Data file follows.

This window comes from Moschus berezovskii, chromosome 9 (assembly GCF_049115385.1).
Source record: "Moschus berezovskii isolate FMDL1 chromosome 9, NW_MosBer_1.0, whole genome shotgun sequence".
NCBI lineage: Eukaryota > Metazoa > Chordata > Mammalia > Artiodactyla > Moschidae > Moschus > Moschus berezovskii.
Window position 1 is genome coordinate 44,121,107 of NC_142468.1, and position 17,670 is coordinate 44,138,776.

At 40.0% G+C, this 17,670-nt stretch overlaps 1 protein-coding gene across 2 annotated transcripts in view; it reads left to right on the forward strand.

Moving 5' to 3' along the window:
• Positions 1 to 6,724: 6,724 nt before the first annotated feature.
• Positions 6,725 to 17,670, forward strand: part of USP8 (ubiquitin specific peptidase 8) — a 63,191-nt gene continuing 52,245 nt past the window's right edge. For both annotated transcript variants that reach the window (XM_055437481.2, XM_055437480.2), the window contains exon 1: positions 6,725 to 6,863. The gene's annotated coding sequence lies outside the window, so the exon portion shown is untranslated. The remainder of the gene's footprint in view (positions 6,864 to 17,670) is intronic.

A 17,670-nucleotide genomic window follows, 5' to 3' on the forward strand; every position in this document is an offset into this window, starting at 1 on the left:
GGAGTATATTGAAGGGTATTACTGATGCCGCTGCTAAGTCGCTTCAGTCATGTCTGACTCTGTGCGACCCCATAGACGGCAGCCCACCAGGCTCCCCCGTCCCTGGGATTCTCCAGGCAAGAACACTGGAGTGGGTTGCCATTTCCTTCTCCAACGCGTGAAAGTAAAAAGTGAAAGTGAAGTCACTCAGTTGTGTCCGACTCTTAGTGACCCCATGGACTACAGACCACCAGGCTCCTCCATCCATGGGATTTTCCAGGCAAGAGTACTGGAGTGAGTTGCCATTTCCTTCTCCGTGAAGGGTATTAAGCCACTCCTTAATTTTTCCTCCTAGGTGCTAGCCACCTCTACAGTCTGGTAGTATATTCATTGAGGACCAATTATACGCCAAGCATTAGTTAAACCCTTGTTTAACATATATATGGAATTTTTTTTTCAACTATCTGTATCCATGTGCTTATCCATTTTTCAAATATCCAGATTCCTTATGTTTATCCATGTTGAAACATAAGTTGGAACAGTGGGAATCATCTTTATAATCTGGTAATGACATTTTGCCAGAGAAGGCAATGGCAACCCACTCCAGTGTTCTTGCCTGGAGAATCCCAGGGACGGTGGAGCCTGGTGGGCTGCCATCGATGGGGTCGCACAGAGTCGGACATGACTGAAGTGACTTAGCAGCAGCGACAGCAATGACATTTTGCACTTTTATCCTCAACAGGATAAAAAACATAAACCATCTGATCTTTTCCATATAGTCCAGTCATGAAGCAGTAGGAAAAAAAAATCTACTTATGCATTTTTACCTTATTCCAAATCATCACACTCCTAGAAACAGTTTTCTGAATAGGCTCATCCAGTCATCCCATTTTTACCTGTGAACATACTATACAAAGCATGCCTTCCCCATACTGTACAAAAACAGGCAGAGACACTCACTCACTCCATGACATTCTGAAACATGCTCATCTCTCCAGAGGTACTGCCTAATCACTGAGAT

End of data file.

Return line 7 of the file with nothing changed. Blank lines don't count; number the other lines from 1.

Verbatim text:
• Positions 1 to 6,724: 6,724 nt before the first annotated feature.